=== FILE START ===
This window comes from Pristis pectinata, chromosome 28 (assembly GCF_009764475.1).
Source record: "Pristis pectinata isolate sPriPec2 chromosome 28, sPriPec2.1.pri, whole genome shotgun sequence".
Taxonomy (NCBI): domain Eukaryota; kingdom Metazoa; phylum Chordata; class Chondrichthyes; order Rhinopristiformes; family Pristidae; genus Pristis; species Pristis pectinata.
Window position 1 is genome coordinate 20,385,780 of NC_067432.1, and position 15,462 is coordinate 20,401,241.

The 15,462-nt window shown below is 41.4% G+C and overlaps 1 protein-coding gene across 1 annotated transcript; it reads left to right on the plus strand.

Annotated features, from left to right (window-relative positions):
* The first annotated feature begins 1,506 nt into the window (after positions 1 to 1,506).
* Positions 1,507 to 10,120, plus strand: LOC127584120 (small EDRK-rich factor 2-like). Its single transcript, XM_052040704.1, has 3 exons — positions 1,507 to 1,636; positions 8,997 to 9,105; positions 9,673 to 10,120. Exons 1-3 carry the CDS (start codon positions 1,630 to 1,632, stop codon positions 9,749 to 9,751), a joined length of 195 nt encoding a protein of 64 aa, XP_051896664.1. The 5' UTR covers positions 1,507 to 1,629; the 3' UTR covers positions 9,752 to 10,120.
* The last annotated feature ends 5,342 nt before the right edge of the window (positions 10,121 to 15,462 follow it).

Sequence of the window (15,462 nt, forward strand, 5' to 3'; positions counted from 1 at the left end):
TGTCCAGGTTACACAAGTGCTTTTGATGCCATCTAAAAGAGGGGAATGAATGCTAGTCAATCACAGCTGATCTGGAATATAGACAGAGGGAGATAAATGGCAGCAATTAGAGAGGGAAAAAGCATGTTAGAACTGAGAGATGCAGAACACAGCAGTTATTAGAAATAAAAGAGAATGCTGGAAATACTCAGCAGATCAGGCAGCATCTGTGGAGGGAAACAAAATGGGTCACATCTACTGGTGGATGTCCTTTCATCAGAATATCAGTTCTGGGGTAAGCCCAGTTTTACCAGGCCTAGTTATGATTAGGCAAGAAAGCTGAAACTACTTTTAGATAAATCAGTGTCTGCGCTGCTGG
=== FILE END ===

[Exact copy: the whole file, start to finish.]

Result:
This window comes from Pristis pectinata, chromosome 28 (assembly GCF_009764475.1).
Source record: "Pristis pectinata isolate sPriPec2 chromosome 28, sPriPec2.1.pri, whole genome shotgun sequence".
Taxonomy (NCBI): domain Eukaryota; kingdom Metazoa; phylum Chordata; class Chondrichthyes; order Rhinopristiformes; family Pristidae; genus Pristis; species Pristis pectinata.
Window position 1 is genome coordinate 20,385,780 of NC_067432.1, and position 15,462 is coordinate 20,401,241.

The 15,462-nt window shown below is 41.4% G+C and overlaps 1 protein-coding gene across 1 annotated transcript; it reads left to right on the plus strand.

Annotated features, from left to right (window-relative positions):
* The first annotated feature begins 1,506 nt into the window (after positions 1 to 1,506).
* Positions 1,507 to 10,120, plus strand: LOC127584120 (small EDRK-rich factor 2-like). Its single transcript, XM_052040704.1, has 3 exons — positions 1,507 to 1,636; positions 8,997 to 9,105; positions 9,673 to 10,120. Exons 1-3 carry the CDS (start codon positions 1,630 to 1,632, stop codon positions 9,749 to 9,751), a joined length of 195 nt encoding a protein of 64 aa, XP_051896664.1. The 5' UTR covers positions 1,507 to 1,629; the 3' UTR covers positions 9,752 to 10,120.
* The last annotated feature ends 5,342 nt before the right edge of the window (positions 10,121 to 15,462 follow it).

Sequence of the window (15,462 nt, forward strand, 5' to 3'; positions counted from 1 at the left end):
TGTCCAGGTTACACAAGTGCTTTTGATGCCATCTAAAAGAGGGGAATGAATGCTAGTCAATCACAGCTGATCTGGAATATAGACAGAGGGAGATAAATGGCAGCAATTAGAGAGGGAAAAAGCATGTTAGAACTGAGAGATGCAGAACACAGCAGTTATTAGAAATAAAAGAGAATGCTGGAAATACTCAGCAGATCAGGCAGCATCTGTGGAGGGAAACAAAATGGGTCACATCTACTGGTGGATGTCCTTTCATCAGAATATCAGTTCTGGGGTAAGCCCAGTTTTACCAGGCCTAGTTATGATTAGGCAAGAAAGCTGAAACTACTTTTAGATAAATCAGTGTCTGCGCTGCTGG